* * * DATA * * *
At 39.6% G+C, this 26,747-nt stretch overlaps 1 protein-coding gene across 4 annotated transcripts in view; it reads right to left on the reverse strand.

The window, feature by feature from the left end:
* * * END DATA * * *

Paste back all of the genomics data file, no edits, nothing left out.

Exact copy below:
At 39.6% G+C, this 26,747-nt stretch overlaps 1 protein-coding gene across 4 annotated transcripts in view; it reads right to left on the reverse strand.

The window, feature by feature from the left end: